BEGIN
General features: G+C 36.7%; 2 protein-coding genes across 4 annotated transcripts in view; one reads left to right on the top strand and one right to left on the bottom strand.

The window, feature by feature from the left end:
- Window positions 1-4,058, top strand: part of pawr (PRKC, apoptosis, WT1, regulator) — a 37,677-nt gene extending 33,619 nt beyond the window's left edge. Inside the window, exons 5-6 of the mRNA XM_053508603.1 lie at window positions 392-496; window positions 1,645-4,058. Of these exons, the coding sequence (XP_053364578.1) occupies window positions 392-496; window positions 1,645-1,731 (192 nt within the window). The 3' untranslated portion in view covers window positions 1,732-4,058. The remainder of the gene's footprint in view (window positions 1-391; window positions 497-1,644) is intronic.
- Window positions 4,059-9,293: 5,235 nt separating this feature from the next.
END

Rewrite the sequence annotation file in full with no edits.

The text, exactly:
General features: G+C 36.7%; 2 protein-coding genes across 4 annotated transcripts in view; one reads left to right on the top strand and one right to left on the bottom strand.

The window, feature by feature from the left end:
- Window positions 1-4,058, top strand: part of pawr (PRKC, apoptosis, WT1, regulator) — a 37,677-nt gene extending 33,619 nt beyond the window's left edge. Inside the window, exons 5-6 of the mRNA XM_053508603.1 lie at window positions 392-496; window positions 1,645-4,058. Of these exons, the coding sequence (XP_053364578.1) occupies window positions 392-496; window positions 1,645-1,731 (192 nt within the window). The 3' untranslated portion in view covers window positions 1,732-4,058. The remainder of the gene's footprint in view (window positions 1-391; window positions 497-1,644) is intronic.
- Window positions 4,059-9,293: 5,235 nt separating this feature from the next.